89. 89.
    Verhamme, F. M., Bracke, K. R., Joos, G. F., & Brusselle, G. G. (2015). Transforming Growth Factor-beta Superfamily in Obstructive Lung Diseases. Am. J. Respir. Cell Mol. Biol, 52, 653–662.CrossRefPubMedGoogle Scholar
  90. 90.
    Vargel, O., Zhang, Y., Kosim, K., et al., Activation of the TGF beta pathway impairs endothelial to haematopoietic transition., Sci. Rep. 6 (2016).Google Scholar
  91. 91.
    Massague, J., Blain, S. W., & Lo, R. S. (2000). TGF beta signaling in growth control, cancer, and heritable disorders. Cell, 103, 295–309.CrossRefPubMedGoogle Scholar
  92. 92.
    Itoh, F., Itoh, S., Adachi, T., et al. (2012). Smad2/Smad3 in endothelium is indispensable for vascular stability via S1PR1 and N-cadherin expressions. Blood, 119, 5320–5328.CrossRefPubMedPubMedCentralGoogle Scholar
  93. 93.
    Liu, H., Zhang, S., Zhao, L., et al., Resveratrol Enhances Cardiomyocyte Differentiation of Human Induced Pluripotent Stem Cells through Inhibiting Canonical WNT Signal Pathway and Enhancing Serum Response Factor-miR-1 Axis., Stem Cells Int. 2016 (2016)2524092.Google Scholar
  94. 94.
    Wang, L. N., Su, W. J., Du, W., et al. (2015). Gene and MicroRNA Profiling of Human Induced Pluripotent Stem Cell-Derived Endothelial Cells. Stem Cell Reviews and Reports, 11, 219–227.CrossRefPubMedGoogle Scholar
  95. 95.
    Lu, T. Y., Lin, B., Li, Y., et al. (2013). Overexpression of microRNA-1 promotes cardiomyocyte commitment from human cardiovascular progenitors via suppressing WNT and FGF signaling pathways. J. Mol. Cell. Cardiol, 63, 146–154.CrossRefPubMedPubMedCentralGoogle Scholar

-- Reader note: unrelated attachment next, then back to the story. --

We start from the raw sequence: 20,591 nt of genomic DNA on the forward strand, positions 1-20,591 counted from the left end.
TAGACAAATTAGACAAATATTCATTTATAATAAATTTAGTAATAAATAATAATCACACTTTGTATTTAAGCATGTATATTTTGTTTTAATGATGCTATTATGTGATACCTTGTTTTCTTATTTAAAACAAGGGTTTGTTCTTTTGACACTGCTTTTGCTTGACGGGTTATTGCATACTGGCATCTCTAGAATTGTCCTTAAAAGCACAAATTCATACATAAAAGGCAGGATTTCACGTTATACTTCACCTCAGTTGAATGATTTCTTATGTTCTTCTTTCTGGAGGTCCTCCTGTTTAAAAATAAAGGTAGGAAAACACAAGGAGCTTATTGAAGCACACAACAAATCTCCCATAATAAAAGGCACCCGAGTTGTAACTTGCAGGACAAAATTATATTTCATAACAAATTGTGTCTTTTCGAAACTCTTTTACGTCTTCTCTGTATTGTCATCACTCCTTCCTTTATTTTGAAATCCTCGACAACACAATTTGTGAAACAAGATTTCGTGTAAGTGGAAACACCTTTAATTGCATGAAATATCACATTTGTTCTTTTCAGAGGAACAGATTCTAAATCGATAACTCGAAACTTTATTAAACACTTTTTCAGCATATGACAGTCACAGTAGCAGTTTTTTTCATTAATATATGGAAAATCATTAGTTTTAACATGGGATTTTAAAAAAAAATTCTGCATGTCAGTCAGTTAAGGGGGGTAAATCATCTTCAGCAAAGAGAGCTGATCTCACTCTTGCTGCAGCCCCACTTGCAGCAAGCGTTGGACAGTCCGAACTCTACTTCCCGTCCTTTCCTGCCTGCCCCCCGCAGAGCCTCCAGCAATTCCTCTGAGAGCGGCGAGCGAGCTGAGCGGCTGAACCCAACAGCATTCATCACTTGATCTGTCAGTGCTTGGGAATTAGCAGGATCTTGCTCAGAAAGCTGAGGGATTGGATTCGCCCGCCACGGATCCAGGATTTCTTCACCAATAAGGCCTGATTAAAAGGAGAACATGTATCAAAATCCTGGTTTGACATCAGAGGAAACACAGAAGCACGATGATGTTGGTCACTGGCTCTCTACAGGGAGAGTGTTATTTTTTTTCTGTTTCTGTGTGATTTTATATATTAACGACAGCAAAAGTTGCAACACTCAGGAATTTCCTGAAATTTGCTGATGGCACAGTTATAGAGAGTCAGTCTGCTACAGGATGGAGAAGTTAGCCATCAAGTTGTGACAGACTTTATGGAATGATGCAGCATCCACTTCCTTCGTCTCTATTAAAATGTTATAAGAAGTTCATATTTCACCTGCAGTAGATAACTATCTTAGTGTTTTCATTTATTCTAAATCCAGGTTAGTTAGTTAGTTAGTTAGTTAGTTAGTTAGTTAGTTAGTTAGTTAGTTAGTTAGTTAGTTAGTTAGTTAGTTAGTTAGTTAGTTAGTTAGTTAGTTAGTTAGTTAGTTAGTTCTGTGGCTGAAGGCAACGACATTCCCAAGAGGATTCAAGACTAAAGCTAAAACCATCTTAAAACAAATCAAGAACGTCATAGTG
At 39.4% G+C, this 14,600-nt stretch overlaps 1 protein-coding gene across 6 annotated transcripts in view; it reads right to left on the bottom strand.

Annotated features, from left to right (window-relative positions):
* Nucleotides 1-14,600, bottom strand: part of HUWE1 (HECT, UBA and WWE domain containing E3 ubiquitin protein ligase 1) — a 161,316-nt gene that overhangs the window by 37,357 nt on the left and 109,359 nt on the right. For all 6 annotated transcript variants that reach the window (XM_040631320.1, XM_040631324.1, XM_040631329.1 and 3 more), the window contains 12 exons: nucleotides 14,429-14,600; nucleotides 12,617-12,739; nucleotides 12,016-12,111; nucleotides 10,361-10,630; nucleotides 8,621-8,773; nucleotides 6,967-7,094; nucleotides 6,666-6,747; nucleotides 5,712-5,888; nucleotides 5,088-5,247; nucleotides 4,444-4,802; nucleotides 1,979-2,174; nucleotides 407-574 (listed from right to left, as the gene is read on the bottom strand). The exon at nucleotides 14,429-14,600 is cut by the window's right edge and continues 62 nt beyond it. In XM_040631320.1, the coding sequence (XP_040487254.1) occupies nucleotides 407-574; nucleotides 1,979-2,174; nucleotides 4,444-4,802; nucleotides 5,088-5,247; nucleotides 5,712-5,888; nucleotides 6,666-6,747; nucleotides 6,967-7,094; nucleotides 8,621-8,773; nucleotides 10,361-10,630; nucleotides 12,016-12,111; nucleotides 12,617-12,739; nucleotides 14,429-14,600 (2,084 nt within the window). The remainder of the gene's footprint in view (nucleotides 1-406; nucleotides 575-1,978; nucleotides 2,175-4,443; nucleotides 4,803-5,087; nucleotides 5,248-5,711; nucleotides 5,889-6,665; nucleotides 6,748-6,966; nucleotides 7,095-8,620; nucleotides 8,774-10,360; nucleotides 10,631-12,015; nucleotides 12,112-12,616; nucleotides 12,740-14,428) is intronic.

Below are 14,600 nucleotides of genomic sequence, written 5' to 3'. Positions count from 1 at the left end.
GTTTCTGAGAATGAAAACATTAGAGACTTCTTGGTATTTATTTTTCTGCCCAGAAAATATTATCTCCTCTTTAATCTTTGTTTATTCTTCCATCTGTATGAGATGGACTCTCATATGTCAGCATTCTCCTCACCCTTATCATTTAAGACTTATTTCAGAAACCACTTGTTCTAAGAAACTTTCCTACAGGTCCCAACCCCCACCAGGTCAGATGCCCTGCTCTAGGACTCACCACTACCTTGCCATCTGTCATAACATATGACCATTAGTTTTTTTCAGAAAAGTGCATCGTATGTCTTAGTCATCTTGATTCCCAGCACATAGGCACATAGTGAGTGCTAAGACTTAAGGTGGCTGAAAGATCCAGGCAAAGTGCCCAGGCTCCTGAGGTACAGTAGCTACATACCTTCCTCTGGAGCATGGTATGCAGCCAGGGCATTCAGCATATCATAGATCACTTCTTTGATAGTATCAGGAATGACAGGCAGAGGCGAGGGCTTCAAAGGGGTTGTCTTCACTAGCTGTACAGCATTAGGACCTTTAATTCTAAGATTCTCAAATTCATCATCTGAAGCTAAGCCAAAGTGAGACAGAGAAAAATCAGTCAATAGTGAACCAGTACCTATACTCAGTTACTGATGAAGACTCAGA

96. 96.
    Pinson, K. I., Brennan, J., Monkley, S., Avery, B. J., & Skarnes, W. C. (2000). An LDL-receptor-related protein mediates Wnt signalling in mice. Nature, 407, 535–538.CrossRefPubMedGoogle Scholar
  97. 97.
    Kouhara, H., Hadari, Y. R., SpivakKroizman, T., et al. (1997). A lipid-anchored Grb2-binding protein that links FGF-receptor activation to the Ras/MAPK signaling pathway. Cell, 89, 693–702.CrossRefPubMedGoogle Scholar
  98. 98.
    Jayawardena, T. M., Egemnazarov, B., Finch, E. A., et al. (2012). MicroRNA-mediated in vitro and in vivo direct reprogramming of cardiac fibroblasts to cardiomyocytes. Circ. Res, 110, 1465–1473.CrossRefPubMedPubMedCentralGoogle Scholar
  99. 99.
    Itzhaki, I., Maizels, L., Huber, I., et al. (2011). Modelling the long QT syndrome with induced pluripotent stem cells. Nature, 471, 225-U113.CrossRefGoogle Scholar
  100. 100.
    Yazawa, M., Hsueh, B., Jia, X. L., et al., Using induced pluripotent stem cells to investigate cardiac phenotypes in Timothy syndrome., Nature. 471 (2011)230-U120.Google Scholar
  101. 101.
    Aoi, T., Yae, K., Nakagawa, M., et al. (2008). Generation of pluripotent stem cells from adult mouse liver and stomach cells. Science, 321, 699–702.CrossRefPubMedGoogle Scholar
  102. 102.
    Shi, Y., Zhao, Y., & Deng, H. K. (2010). Powering Reprogramming with Vitamin C. Cell Stem Cell, 6, 1–2.CrossRefPubMedGoogle Scholar
  103. 103.
    Ameres, S. L., & Zamore, P. D. (2013). Diversifying microRNA sequence and function. Nature Reviews Molecular Cell Biology, 14, 475–488.CrossRefPubMedGoogle Scholar
  104. 104.
    Barbuti, A., Benzoni, P., Campostrini, G., & Dell’Era, P. (2016). Human derived cardiomyocytes: A decade of knowledge after the discovery of induced pluripotent stem cells. Dev. Dyn, 245, 1145–1158.CrossRefPubMedGoogle Scholar
  105. 105.
    Guo, C., Deng, Y., Liu, J., & Qian, L. (2015). Cardiomyocyte-specific role of miR-24 in promoting cell survival. J. Cell. Mol. Med, 19, 103–112.CrossRefPubMedGoogle Scholar

Copyright information

© Springer Science+Business Media, LLC, part of Springer Nature 2017

Authors and Affiliations

  1. 1.Institute of Cardiovascular Research, Key Laboratory for Atherosclerology of Hunan ProvinceUniversity of South ChinaHengyangChina
  2. 2.Department of Pathology, Huizhou Third People’s HospitalGuangzhou Medical UniversityHuizhouChina

Personalised recommendations